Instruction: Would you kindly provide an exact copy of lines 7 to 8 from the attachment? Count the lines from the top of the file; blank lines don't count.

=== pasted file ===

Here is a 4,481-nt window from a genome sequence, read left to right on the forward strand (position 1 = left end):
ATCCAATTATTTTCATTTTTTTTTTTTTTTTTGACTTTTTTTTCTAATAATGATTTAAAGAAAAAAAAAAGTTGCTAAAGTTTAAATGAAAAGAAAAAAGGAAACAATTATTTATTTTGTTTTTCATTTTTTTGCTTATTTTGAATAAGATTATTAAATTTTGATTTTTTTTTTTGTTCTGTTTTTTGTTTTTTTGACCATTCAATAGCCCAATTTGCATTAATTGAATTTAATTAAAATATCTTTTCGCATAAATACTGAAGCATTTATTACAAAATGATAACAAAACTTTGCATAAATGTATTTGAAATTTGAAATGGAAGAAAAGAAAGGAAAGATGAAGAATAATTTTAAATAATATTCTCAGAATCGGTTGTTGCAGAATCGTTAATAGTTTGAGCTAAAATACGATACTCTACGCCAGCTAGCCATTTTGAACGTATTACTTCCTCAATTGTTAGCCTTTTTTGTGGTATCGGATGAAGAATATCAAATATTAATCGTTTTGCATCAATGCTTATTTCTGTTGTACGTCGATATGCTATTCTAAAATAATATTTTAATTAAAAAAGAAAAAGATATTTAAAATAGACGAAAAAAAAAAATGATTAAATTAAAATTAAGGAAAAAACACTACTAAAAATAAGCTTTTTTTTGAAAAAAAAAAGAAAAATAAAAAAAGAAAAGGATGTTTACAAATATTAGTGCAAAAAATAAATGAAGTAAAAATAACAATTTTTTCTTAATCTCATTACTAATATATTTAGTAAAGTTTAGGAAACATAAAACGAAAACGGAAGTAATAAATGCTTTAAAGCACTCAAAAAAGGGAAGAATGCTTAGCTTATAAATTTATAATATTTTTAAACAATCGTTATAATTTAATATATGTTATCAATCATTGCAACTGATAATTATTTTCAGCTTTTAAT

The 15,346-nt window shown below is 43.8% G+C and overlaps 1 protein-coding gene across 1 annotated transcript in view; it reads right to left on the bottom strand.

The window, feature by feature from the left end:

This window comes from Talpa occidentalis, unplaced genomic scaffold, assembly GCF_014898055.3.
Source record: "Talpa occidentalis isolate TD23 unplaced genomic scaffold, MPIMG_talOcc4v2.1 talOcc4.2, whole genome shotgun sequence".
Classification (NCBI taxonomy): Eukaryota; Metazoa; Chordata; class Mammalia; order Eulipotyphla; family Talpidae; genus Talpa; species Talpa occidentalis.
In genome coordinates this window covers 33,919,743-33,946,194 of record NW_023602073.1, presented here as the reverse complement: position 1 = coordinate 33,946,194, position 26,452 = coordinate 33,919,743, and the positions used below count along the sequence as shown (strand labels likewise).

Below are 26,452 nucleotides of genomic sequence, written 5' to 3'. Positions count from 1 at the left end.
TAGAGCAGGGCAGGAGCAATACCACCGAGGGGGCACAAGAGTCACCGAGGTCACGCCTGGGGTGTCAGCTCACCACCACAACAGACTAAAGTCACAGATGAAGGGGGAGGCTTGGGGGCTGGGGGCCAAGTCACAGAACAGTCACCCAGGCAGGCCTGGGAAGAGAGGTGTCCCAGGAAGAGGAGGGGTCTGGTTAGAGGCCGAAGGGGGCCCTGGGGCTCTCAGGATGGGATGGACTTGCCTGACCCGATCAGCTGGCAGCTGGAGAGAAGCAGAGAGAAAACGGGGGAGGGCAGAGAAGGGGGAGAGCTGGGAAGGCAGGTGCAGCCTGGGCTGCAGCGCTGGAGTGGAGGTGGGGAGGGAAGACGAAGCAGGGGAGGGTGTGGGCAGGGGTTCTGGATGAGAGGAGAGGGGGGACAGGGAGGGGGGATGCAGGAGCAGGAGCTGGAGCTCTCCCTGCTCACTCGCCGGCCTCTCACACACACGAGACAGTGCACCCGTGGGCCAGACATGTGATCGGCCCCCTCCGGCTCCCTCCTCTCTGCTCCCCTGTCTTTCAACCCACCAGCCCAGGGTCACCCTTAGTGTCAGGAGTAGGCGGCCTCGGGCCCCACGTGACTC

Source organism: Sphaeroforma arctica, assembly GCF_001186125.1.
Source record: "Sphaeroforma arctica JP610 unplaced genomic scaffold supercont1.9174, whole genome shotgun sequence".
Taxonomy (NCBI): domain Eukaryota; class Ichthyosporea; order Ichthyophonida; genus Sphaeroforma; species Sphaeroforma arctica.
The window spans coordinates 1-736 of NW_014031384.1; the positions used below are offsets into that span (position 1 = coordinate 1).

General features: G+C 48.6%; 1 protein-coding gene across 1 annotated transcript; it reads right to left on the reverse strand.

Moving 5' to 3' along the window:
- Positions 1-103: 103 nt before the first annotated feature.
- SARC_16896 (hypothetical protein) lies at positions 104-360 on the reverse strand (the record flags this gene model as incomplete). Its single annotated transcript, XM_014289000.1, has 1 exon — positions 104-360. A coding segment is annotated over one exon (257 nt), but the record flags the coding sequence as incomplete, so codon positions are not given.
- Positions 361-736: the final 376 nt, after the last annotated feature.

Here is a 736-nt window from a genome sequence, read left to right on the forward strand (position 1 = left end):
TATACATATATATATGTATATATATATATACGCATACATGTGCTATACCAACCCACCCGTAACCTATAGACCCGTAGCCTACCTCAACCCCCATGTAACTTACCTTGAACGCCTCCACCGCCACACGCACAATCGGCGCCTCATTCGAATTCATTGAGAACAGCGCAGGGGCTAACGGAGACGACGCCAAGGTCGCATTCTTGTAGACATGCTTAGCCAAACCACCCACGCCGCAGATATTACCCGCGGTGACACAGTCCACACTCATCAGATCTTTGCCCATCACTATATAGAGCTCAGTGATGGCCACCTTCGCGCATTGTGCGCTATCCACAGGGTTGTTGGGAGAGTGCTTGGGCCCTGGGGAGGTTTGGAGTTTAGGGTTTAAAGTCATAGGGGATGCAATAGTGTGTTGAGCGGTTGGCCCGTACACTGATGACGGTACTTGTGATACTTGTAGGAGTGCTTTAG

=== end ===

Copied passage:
Classification (NCBI taxonomy): Eukaryota; Metazoa; Chordata; class Mammalia; order Eulipotyphla; family Talpidae; genus Talpa; species Talpa occidentalis.
In genome coordinates this window covers 33,919,743-33,946,194 of record NW_023602073.1, presented here as the reverse complement: position 1 = coordinate 33,946,194, position 26,452 = coordinate 33,919,743, and the positions used below count along the sequence as shown (strand labels likewise).